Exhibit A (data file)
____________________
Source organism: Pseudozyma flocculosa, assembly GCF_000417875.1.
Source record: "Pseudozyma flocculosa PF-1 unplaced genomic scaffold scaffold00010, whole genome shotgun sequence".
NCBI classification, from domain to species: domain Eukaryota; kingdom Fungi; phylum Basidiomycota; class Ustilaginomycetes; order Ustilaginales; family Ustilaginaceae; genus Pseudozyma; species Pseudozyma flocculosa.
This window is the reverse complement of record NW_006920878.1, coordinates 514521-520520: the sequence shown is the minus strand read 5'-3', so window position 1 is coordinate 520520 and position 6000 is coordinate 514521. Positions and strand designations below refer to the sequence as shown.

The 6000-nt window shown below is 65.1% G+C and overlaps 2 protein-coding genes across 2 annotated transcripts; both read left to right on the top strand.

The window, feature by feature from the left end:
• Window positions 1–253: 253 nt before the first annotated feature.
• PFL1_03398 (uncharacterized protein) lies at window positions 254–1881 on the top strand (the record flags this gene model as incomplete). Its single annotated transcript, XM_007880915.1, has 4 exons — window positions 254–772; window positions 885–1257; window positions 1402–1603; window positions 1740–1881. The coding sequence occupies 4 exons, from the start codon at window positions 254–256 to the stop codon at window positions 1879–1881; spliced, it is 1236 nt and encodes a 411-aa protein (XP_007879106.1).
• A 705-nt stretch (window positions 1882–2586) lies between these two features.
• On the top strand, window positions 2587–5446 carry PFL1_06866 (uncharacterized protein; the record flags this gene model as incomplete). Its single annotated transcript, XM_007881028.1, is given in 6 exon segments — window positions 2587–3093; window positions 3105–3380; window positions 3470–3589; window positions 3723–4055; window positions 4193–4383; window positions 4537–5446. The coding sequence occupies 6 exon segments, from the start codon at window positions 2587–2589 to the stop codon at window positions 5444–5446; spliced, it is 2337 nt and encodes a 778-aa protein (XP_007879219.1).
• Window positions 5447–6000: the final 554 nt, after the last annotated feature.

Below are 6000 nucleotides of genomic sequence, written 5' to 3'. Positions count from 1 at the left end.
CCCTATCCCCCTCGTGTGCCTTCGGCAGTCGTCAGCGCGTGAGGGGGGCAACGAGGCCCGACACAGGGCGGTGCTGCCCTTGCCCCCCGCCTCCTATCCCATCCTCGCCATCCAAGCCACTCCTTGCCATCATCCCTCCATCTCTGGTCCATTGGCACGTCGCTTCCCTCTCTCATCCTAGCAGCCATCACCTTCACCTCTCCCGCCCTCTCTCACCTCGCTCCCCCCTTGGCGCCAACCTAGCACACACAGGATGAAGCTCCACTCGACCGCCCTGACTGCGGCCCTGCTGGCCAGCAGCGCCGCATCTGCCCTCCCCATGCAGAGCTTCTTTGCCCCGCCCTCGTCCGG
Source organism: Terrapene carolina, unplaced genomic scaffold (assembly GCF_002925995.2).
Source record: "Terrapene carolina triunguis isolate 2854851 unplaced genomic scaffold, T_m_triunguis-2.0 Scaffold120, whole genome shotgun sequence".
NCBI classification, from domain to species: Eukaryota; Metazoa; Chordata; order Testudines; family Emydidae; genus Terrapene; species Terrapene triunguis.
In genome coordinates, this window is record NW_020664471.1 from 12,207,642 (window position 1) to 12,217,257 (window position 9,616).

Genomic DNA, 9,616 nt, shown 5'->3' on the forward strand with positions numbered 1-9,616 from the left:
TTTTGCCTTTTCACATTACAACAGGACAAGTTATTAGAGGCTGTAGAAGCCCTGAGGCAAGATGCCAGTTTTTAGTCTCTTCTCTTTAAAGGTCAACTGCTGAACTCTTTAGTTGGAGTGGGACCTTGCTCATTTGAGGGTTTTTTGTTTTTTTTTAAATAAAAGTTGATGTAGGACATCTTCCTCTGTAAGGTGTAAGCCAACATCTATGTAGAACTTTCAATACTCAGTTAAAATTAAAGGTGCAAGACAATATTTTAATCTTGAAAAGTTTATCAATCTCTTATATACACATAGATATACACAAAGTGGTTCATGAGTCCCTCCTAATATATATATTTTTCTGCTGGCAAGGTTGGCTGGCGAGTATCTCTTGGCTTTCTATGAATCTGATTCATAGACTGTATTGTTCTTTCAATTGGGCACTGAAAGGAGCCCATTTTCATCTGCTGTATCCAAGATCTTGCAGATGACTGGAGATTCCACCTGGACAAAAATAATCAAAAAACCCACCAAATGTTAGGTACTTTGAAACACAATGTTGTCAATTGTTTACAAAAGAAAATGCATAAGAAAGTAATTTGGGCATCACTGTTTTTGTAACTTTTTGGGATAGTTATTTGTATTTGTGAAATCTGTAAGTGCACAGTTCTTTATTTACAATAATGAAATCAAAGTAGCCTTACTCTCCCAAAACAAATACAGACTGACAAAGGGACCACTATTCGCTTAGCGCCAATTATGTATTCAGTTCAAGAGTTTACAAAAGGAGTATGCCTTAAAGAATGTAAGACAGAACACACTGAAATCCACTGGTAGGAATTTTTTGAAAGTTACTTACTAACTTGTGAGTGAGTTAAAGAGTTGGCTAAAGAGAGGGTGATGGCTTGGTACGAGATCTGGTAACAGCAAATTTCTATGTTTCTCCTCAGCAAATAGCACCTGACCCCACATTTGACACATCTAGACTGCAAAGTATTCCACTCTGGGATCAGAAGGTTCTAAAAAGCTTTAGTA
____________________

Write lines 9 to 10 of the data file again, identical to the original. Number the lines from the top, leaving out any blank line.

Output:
• A 705-nt stretch (window positions 1882–2586) lies between these two features.
• On the top strand, window positions 2587–5446 carry PFL1_06866 (uncharacterized protein; the record flags this gene model as incomplete). Its single annotated transcript, XM_007881028.1, is given in 6 exon segments — window positions 2587–3093; window positions 3105–3380; window positions 3470–3589; window positions 3723–4055; window positions 4193–4383; window positions 4537–5446. The coding sequence occupies 6 exon segments, from the start codon at window positions 2587–2589 to the stop codon at window positions 5444–5446; spliced, it is 2337 nt and encodes a 778-aa protein (XP_007879219.1).